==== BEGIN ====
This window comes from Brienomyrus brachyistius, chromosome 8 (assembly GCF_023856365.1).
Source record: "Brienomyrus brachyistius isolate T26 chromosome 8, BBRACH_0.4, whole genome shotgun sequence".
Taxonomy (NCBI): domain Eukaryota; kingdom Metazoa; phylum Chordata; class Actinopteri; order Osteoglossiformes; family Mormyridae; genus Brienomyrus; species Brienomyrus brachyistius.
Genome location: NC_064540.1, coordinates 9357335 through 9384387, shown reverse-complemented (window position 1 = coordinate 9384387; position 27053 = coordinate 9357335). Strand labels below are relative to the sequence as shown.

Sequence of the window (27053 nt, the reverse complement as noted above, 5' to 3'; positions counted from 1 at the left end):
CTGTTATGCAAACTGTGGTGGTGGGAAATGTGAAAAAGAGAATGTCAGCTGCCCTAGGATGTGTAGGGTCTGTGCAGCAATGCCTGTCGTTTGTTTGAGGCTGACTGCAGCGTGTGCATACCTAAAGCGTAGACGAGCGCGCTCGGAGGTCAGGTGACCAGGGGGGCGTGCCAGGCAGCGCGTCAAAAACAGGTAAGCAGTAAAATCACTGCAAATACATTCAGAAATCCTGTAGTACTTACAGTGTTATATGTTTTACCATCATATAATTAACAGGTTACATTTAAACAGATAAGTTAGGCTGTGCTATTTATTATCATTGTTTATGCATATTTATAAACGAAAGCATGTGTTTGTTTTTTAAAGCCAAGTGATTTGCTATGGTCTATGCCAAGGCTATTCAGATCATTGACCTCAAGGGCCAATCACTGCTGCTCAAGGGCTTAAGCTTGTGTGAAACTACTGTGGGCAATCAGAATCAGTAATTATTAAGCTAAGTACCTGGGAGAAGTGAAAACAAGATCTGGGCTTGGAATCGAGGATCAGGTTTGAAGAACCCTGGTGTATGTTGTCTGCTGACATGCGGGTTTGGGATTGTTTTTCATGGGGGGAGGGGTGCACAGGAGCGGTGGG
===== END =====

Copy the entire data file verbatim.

This window comes from Brienomyrus brachyistius, chromosome 8 (assembly GCF_023856365.1).
Source record: "Brienomyrus brachyistius isolate T26 chromosome 8, BBRACH_0.4, whole genome shotgun sequence".
Taxonomy (NCBI): domain Eukaryota; kingdom Metazoa; phylum Chordata; class Actinopteri; order Osteoglossiformes; family Mormyridae; genus Brienomyrus; species Brienomyrus brachyistius.
Genome location: NC_064540.1, coordinates 9357335 through 9384387, shown reverse-complemented (window position 1 = coordinate 9384387; position 27053 = coordinate 9357335). Strand labels below are relative to the sequence as shown.

Sequence of the window (27053 nt, the reverse complement as noted above, 5' to 3'; positions counted from 1 at the left end):
CTGTTATGCAAACTGTGGTGGTGGGAAATGTGAAAAAGAGAATGTCAGCTGCCCTAGGATGTGTAGGGTCTGTGCAGCAATGCCTGTCGTTTGTTTGAGGCTGACTGCAGCGTGTGCATACCTAAAGCGTAGACGAGCGCGCTCGGAGGTCAGGTGACCAGGGGGGCGTGCCAGGCAGCGCGTCAAAAACAGGTAAGCAGTAAAATCACTGCAAATACATTCAGAAATCCTGTAGTACTTACAGTGTTATATGTTTTACCATCATATAATTAACAGGTTACATTTAAACAGATAAGTTAGGCTGTGCTATTTATTATCATTGTTTATGCATATTTATAAACGAAAGCATGTGTTTGTTTTTTAAAGCCAAGTGATTTGCTATGGTCTATGCCAAGGCTATTCAGATCATTGACCTCAAGGGCCAATCACTGCTGCTCAAGGGCTTAAGCTTGTGTGAAACTACTGTGGGCAATCAGAATCAGTAATTATTAAGCTAAGTACCTGGGAGAAGTGAAAACAAGATCTGGGCTTGGAATCGAGGATCAGGTTTGAAGAACCCTGGTGTATGTTGTCTGCTGACATGCGGGTTTGGGATTGTTTTTCATGGGGGGAGGGGTGCACAGGAGCGGTGGG